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Social Distancing: What Will the Economic Fallout Be?

Economics

On March 14 and 15, France instituted a series of social-distancing measures to combat the outbreak of the Covid-19 virus. How much have these measures reduced the active workforce and how will the economy be affected? HEC Paris associate professor of finance Jean-Noël Barrot and his co-authors conducted a study, based initially on French data, to answer these pressing questions.

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“Each day, each week of confinement... is worsening our public finances,” said French Budget Minister Gerald Darmanin in mid-April. “We are going to go from -7.6% deficit to -9%, something our country hasn’t seen since the Second World War.”

Beginning in mid-March, French people have not been able to leave their homes without a self-issued permit, and only for a limited number of activities, such as authorized work (if remote work is impossible), buying groceries, necessary doctor’s appointments and one hour of exercise per day within a one-kilometer radius of their home. Strict compliance with a safety distance of one meter between individuals has also been imposed.

As France prepares to begin a “progressive and controlled” lockdown exit on May 11, a look at the impact on economic activity of social distancing, as well as the effect of targeted and gradual relaxing of these restrictions, may help in understanding the most useful policies to restart the economy and recover from the crisis.  

An impact across virtually all sectors

My co-authors and I sought to analyze the effects of social-distancing rules on the active workforce in France, and to measure its impact across the production network. (Though our analysis focused on France, we feel analogies can be made to other countries.)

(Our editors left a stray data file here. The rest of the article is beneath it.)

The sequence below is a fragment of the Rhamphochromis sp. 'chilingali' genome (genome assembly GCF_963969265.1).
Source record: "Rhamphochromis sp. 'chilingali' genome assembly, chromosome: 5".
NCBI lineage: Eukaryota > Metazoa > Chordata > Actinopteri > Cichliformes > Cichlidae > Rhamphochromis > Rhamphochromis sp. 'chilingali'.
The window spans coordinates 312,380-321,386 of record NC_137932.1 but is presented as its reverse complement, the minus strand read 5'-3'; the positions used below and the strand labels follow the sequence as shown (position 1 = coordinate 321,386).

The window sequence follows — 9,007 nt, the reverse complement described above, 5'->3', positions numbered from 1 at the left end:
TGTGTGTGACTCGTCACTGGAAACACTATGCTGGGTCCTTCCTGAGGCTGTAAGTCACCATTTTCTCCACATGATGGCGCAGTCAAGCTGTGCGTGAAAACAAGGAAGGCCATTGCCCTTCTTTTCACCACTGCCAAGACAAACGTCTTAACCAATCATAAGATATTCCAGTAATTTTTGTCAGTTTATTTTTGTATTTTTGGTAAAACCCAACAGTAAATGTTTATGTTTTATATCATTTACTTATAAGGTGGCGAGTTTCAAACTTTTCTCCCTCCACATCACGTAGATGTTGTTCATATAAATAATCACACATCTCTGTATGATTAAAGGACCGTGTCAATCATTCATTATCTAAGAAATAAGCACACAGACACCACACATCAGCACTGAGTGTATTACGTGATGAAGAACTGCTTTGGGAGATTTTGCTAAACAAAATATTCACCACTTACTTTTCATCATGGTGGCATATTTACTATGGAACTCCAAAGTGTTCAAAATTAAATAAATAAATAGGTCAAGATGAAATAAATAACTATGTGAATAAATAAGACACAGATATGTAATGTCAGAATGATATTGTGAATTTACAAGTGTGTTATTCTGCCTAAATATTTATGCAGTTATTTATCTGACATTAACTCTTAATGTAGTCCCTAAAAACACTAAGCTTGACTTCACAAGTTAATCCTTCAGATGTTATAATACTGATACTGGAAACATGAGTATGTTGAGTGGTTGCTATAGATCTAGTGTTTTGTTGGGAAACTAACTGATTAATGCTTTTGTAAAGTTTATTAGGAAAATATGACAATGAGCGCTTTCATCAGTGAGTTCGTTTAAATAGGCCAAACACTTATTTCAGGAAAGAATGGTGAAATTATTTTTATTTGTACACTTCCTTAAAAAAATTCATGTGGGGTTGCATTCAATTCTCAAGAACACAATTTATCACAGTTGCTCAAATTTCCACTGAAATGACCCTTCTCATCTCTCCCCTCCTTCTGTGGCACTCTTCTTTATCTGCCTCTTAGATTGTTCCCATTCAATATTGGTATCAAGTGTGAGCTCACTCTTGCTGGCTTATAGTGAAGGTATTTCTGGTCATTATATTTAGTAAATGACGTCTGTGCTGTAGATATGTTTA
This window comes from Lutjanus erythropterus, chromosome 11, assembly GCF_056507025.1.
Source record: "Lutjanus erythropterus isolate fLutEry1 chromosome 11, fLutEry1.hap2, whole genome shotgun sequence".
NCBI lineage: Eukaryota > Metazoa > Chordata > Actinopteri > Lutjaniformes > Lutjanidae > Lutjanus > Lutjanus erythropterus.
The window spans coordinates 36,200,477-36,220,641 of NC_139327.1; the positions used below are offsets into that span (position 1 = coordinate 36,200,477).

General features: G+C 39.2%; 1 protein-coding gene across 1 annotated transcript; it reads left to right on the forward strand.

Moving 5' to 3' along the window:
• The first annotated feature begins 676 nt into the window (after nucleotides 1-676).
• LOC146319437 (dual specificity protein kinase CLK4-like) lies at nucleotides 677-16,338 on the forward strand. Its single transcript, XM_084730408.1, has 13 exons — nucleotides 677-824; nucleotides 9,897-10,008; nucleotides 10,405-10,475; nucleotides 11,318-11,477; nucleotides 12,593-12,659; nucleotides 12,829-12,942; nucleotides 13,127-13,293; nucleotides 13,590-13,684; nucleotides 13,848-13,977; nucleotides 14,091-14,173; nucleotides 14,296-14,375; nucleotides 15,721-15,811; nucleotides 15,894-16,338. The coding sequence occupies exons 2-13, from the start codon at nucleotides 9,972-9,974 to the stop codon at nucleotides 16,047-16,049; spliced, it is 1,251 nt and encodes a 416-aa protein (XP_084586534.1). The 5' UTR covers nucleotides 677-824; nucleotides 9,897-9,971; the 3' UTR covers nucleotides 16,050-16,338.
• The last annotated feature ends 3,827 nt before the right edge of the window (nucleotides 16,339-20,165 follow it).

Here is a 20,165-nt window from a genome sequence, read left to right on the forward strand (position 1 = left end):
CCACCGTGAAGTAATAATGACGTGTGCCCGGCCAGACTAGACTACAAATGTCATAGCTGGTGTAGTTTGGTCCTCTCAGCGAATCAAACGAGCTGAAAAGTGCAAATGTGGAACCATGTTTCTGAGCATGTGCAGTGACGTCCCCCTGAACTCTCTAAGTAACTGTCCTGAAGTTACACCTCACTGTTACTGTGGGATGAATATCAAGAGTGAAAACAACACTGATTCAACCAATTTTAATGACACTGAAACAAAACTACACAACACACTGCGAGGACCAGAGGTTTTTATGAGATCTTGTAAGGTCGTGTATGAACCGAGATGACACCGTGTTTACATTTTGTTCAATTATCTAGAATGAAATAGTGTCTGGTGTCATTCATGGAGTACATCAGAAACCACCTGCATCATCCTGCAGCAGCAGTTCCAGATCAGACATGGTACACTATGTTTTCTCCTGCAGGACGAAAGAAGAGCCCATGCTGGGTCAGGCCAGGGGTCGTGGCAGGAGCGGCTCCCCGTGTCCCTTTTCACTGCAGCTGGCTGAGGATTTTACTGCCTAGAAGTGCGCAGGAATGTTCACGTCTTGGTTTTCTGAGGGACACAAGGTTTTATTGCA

Because certain establishments were prohibited from opening, one of the effects of the government’s confinement decree was to reduce the workforce. It is difficult to quantify the effect of a workforce reduction without taking into account relationships between sectors. We therefore analyzed the effects across 36 interacting sectors. 

Using 2016 census data and a 2019 European study on remote work, we found that administrative closings had an effect on 10.9% of the workforce — halting work almost entirely — in certain predictable industries: hotels and restaurants, arts and leisure, wholesale and retail, and social work. 

In addition, because of the closures of nurseries and schools, we estimated that 13.2% of working people with dependent children under 16 who were forced to stop work in favor of taking care of their children.

The ability to work remotely: a crucial factor

Furthermore, the Minister of Labor asked firms to facilitate remote work as much as possible, and to adapt working conditions to health guidelines. We examined data from a European Community survey of employees’ access to portable Internet-connected devices (computers, tablets, smartphones) conducted at 12,500 companies of more than 10 employees, which showed the proportion to be 32%, and the share of people working with Internet-connected computers, 62%. During a strict confinement, only these people would be able to work. (France compares favorably to its European neighbors in its capacity for remote work: 62% of French workers use a computer daily, while the European average is 54%. In our analysis across European countries, we observed less of a decrease of the GDP in Denmark and Norway, compared to other European countries, because of their capacity to telecommute.)

We estimated an overall drop in the active workforce of 52%.